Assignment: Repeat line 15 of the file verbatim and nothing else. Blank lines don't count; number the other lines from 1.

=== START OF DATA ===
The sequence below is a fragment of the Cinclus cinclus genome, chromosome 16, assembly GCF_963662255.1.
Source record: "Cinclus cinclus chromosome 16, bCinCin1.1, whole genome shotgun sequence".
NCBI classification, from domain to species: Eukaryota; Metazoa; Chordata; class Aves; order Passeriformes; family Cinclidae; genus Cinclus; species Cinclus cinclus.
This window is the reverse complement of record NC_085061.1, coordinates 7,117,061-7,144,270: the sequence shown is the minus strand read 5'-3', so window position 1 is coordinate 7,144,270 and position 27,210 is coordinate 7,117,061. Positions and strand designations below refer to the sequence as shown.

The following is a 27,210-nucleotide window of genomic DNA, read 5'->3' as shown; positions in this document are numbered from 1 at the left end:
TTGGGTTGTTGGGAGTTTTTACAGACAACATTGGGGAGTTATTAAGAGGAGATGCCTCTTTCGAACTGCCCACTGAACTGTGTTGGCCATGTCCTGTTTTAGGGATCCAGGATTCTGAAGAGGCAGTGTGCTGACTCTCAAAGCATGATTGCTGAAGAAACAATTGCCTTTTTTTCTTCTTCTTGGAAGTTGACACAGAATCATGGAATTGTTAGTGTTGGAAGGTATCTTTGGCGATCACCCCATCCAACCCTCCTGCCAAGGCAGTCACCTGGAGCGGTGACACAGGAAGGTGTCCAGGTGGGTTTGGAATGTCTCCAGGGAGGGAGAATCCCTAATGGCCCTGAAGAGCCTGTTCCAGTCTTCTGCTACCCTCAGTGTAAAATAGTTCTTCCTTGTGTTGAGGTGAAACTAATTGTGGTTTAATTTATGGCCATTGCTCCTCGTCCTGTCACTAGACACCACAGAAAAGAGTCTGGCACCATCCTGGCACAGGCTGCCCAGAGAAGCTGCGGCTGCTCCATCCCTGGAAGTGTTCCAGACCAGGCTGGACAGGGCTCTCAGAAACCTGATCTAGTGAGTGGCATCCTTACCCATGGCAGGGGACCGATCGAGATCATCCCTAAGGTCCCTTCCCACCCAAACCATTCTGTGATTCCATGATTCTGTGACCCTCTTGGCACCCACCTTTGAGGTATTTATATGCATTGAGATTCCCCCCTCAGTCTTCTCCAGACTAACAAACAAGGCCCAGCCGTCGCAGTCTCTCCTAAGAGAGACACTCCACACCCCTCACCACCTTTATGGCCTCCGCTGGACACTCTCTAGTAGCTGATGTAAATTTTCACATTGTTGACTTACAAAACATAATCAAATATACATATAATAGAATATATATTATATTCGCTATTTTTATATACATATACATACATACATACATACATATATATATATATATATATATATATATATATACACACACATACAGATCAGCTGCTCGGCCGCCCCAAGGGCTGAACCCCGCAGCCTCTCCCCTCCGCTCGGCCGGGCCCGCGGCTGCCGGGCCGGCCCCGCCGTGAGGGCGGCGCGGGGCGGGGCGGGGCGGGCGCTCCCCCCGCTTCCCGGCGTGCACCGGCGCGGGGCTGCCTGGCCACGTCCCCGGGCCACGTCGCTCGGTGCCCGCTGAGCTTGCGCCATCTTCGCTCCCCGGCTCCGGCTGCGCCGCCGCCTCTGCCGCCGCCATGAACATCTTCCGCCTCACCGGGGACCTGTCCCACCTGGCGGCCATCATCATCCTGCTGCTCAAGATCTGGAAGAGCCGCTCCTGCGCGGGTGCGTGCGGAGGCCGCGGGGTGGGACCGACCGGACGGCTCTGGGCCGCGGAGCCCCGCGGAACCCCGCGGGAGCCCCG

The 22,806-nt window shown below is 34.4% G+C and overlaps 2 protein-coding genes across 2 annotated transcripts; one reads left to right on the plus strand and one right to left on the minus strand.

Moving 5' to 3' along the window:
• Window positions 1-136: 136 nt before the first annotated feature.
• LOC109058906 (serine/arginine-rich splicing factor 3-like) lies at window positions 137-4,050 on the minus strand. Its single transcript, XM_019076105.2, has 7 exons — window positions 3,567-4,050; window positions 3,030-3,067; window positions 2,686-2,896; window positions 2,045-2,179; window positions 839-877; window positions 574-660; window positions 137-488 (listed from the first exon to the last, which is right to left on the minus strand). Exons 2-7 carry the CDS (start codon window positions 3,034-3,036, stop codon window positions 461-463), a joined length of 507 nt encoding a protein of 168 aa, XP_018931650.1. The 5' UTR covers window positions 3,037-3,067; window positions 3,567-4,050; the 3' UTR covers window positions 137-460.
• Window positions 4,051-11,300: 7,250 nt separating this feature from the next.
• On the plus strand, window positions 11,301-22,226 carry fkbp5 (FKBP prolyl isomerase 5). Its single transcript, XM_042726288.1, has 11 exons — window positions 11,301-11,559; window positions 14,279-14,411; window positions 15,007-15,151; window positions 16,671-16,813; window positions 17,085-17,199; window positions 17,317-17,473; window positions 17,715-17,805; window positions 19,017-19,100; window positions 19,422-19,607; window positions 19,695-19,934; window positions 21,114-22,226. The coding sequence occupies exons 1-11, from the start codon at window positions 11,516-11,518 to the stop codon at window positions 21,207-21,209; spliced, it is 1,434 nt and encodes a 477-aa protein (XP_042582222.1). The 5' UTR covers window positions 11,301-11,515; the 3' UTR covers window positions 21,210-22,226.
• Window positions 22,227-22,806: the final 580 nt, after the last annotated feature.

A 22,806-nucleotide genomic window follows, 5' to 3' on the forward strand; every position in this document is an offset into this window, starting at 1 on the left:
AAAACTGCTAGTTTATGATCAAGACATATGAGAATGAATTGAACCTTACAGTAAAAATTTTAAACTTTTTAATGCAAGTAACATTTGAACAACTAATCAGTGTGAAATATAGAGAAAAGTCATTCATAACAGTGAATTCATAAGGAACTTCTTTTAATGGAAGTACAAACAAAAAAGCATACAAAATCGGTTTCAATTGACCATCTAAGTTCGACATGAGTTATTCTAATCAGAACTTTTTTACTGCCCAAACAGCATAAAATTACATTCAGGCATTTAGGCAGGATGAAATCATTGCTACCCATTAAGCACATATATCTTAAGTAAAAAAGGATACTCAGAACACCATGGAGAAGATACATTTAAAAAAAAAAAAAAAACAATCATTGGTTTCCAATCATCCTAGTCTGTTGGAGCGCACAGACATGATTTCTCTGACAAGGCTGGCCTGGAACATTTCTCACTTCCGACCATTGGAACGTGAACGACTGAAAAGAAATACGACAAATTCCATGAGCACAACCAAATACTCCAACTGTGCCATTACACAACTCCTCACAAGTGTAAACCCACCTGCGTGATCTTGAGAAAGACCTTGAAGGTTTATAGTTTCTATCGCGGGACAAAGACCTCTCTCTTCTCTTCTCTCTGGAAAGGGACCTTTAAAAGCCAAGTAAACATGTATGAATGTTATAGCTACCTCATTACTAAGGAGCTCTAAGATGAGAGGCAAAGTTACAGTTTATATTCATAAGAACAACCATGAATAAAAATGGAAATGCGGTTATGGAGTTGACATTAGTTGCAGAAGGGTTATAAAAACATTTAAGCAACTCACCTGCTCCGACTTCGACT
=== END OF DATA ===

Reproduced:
AAAACTGCTAGTTTATGATCAAGACATATGAGAATGAATTGAACCTTACAGTAAAAATTTTAAACTTTTTAATGCAAGTAACATTTGAACAACTAATCAGTGTGAAATATAGAGAAAAGTCATTCATAACAGTGAATTCATAAGGAACTTCTTTTAATGGAAGTACAAACAAAAAAGCATACAAAATCGGTTTCAATTGACCATCTAAGTTCGACATGAGTTATTCTAATCAGAACTTTTTTACTGCCCAAACAGCATAAAATTACATTCAGGCATTTAGGCAGGATGAAATCATTGCTACCCATTAAGCACATATATCTTAAGTAAAAAAGGATACTCAGAACACCATGGAGAAGATACATTTAAAAAAAAAAAAAAAACAATCATTGGTTTCCAATCATCCTAGTCTGTTGGAGCGCACAGACATGATTTCTCTGACAAGGCTGGCCTGGAACATTTCTCACTTCCGACCATTGGAACGTGAACGACTGAAAAGAAATACGACAAATTCCATGAGCACAACCAAATACTCCAACTGTGCCATTACACAACTCCTCACAAGTGTAAACCCACCTGCGTGATCTTGAGAAAGACCTTGAAGGTTTATAGTTTCTATCGCGGGACAAAGACCTCTCTCTTCTCTTCTCTCTGGAAAGGGACCTTTAAAAGCCAAGTAAACATGTATGAATGTTATAGCTACCTCATTACTAAGGAGCTCTAAGATGAGAGGCAAAGTTACAGTTTATATTCATAAGAACAACCATGAATAAAAATGGAAATGCGGTTATGGAGTTGACATTAGTTGCAGAAGGGTTATAAAAACATTTAAGCAACTCACCTGCTCCGACTTCGACT